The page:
Bahrain Victorious: Mohorič (SLO), Haussler (AUS) and Wright (GBR)

Belgium
Quick-Step Alpha Vinyl Team: Lampaert (BEL), Štybar (CZE), Asgreen (DEN) and Sénéchal (FRA)
Lotto Soudal: Vermeersch, Campenaerts and Van Moer (BEL)
Alpecin–Fenix: Van der Poel (NED), Philipsen, Merlier (BEL) and Dillier (SUI)
Intermarché-Wanty-Gobert Matériaux: Kristoff (NOR) and Petit (FRA)
Bingoal Pauwels Sauces WB: Dupont, Menten (BEL) and Aniołkowski (POL)
Sport Vlaanderen–Baloise: Herregodts and Marit (BEL)

France
AG2R Citroën Team: Van Avermaet, O. Naessen and Dewulf (BEL)
Cofidis: Walscheid (GER) and Vanbilsen (BEL)
Groupama–FDJ: Le Gac (FRA) and Küng (SUI)
TotalEnergies: Sagan (SVK), A. Turgis (FRA) and Boasson Hagen (NOR)
Team Arkea-Samsic: Capiot (BEL), Hofstetter (FRA) and McLay (GBR)
B&B Hotels – KTM: Debusschere (BEL), Gougeard and Jauregui (FRA)

Germany
Bora–Hansgrohe: Politt (GER) and Archbold (NZL)

Israel
Israel-Premier Tech: Vanmarcke (BEL) and Schmidt (DEN)

Kazakhstan
Astana Qazaqstan Team: Felline (ITA) and Gruzdev (KAZ)

Netherlands
Jumbo–Visma: Van Aert (BEL), Laporte (FRA) and Teunissen (NED)
Team DSM: Degenkolb (GER) and Eekhoff (NED)

Norway
Uno-X Pro Cycling Team: Tiller (NOR)

Spain
Movistar Team: García Cortina and Erviti (ESP)

United Arab Emirates
UAE Team Emirates: Bjerg (DEN) and Ackermann (GER)

United Kingdom
Ineos Grenadiers: Van Baarle (NED), Ganna and Viviani (ITA)

United States
EF Education–EasyPost: Bisseger (SUI), Keukeleire (BEL) and Langeveld (GER)
Trek–Segafredo: Stuyven (BEL), M. Pedersen (DEN) and Theuns (BEL)

@A.S.O.

Paris-Roubaix 2022

THE RETURN OF SPRING
Key points:
 In 2022, Paris-Roubaix returns to its traditional springtime date, with the start of the 119th edition on Sunday 17 April in Compiègne. The riders will battle on an essentially unchanged course of 257.2 km, including 54.8 km of cobbles. Of the 30 sectors, three will be of particular interest to the future riders of the Tour de France, who will take them on, once again, on stage 5.
 After their maiden race on the cobbles in October 2021, the women’s peloton will kick off the action with edition two of Paris-Roubaix Femmes avec Zwift on Saturday, 16 April. The 124.7 km course between Denain and Roubaix will include 29.2km of cobbles

Three years after Philippe Gilbert’s victory, the Paris-Roubaix peloton will return to the cobbles in April, on a slightly unusual date with the Amstel Gold Race having been requested to switch calendar slots due to the impossibility of disrupting road traffic on the day of the first round of the presidential election. Nevertheless, in a return to tradition, the Queen of the Classics will, once again, take place on Easter Sunday. It is also on a course in keeping with the spirit of the event where cycling’s best acrobats will battle, with the first cobbled sector immediately after the village of Troisvilles. The slight changes from the October 2021 route concern the Cambrésis cobbled sectors, but they shouldn’t change their impact on the race. After the peloton thins, the first battle of the contenders for victory begins with the Trouée d’Arenberg, which is a monster, whatever the weather conditions. This year, the immediate aftermath of Arenberg will also serve as a preview of stage 5 of the Tour de France, when it will encounter the sectors of Hornaing-Wandignies (#17), Warlaing-Brillon (#16) and Tilloy-Sars-et-Rosières (#15). From there, nearly 70 kilometres to the Roubaix velodrome, with some cruel portions like the passages through Mons-en-Pévèle and the Carrefour de l’Arbre. There will be no shortage of moments of truth!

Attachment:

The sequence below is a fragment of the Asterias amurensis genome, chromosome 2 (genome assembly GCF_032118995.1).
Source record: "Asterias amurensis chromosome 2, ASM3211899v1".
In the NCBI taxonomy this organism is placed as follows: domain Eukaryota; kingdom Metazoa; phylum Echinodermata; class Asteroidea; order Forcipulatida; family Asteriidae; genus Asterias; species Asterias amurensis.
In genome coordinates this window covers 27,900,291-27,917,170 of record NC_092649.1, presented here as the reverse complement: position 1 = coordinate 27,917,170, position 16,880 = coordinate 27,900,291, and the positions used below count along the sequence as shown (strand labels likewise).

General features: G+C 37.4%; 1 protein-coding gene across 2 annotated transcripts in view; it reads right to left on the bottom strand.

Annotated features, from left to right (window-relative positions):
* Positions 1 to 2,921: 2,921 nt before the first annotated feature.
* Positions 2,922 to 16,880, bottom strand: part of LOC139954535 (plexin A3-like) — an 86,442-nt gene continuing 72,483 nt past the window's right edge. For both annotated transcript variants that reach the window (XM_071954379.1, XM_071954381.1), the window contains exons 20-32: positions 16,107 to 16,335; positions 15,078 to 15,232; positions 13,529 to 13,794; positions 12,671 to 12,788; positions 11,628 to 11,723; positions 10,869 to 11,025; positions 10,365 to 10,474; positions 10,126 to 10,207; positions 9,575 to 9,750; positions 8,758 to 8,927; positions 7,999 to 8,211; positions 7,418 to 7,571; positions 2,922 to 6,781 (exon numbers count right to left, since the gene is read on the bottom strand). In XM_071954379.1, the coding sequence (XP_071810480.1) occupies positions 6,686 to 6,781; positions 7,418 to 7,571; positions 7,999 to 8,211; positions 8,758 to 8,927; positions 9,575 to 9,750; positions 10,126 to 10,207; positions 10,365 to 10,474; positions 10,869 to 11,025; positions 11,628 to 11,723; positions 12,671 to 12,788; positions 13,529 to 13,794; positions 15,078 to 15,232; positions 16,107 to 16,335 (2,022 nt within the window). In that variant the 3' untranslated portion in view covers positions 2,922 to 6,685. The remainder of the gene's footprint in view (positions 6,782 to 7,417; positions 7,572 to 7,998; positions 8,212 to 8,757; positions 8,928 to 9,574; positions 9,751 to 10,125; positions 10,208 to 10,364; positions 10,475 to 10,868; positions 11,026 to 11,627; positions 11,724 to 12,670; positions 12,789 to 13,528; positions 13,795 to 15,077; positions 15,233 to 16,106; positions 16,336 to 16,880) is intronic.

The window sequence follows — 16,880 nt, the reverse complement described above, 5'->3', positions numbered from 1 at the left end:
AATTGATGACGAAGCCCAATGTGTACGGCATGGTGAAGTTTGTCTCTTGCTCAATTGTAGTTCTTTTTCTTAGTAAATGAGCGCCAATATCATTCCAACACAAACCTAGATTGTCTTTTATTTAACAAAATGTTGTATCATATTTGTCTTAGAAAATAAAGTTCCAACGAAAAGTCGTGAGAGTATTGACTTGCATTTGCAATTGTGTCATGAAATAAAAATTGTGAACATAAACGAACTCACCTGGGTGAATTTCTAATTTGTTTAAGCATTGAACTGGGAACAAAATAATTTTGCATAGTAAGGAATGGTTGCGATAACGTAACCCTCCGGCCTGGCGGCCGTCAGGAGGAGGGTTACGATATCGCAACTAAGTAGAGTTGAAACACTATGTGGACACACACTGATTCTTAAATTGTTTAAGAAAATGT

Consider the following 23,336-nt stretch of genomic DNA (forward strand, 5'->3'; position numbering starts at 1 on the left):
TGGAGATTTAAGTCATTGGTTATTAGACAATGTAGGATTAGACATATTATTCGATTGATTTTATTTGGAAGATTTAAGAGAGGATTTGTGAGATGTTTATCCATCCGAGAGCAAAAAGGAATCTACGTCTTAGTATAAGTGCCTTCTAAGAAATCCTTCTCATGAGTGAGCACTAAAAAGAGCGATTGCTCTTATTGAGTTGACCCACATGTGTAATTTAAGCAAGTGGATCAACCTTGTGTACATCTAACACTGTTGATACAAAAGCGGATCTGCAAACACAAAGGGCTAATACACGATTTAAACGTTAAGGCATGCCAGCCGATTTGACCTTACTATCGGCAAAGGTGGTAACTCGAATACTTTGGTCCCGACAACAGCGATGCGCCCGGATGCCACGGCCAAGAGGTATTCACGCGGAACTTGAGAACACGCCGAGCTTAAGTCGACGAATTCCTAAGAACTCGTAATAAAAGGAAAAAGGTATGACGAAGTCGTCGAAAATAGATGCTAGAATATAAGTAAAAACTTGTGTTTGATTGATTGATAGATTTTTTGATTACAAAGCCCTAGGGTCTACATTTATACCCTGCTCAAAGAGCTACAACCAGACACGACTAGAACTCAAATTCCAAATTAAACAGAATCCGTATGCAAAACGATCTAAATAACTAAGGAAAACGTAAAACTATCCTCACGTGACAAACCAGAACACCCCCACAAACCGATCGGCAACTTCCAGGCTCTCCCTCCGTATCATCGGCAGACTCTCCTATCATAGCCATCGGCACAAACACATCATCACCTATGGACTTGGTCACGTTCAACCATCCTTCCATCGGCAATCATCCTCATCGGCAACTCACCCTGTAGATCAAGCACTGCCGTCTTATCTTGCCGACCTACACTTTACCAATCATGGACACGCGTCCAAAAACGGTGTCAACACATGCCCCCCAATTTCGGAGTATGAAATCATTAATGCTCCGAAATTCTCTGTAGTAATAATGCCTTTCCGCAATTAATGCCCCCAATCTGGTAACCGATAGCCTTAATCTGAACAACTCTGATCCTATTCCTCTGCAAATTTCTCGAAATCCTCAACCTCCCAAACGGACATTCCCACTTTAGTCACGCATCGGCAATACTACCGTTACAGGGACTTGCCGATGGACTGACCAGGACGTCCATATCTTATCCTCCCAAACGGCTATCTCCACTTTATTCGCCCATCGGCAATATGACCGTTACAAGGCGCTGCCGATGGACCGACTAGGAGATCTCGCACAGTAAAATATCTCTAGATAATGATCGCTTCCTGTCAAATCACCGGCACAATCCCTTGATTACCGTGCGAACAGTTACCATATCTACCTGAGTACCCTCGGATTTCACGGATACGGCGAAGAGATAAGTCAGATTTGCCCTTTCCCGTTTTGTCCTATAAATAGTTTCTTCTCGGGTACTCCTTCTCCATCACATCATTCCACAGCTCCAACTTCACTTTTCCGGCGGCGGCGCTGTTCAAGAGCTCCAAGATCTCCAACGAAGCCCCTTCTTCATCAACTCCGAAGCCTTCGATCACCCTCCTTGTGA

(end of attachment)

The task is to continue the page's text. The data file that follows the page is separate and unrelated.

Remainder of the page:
After a slippery and muddy version of Paris-Roubaix last October, the women’s peloton will become familiar with its traditional springtime atmosphere on Saturday, 16 April. While the total distance of the cobbled sectors will not change, this year’s race is 8 kilometres longer. This will be felt in the legs during the final push for victory. The 29.2 kilometres of cobbles, over 17 sectors, proved to be very selective in the first-ever women’s race. It will be more of the same for 2022, with the last 85 kilometres of the course being modelled on the men’s race, starting in the town of Hornaing. And the riders must not forget that a breakaway is a bonafide possibility. Geat Britain’s Liz Deignan won the inaugural race with a solo ride of more than 80 kilometres. The element of surprise is no longer.

Paris-Roubaix Challenge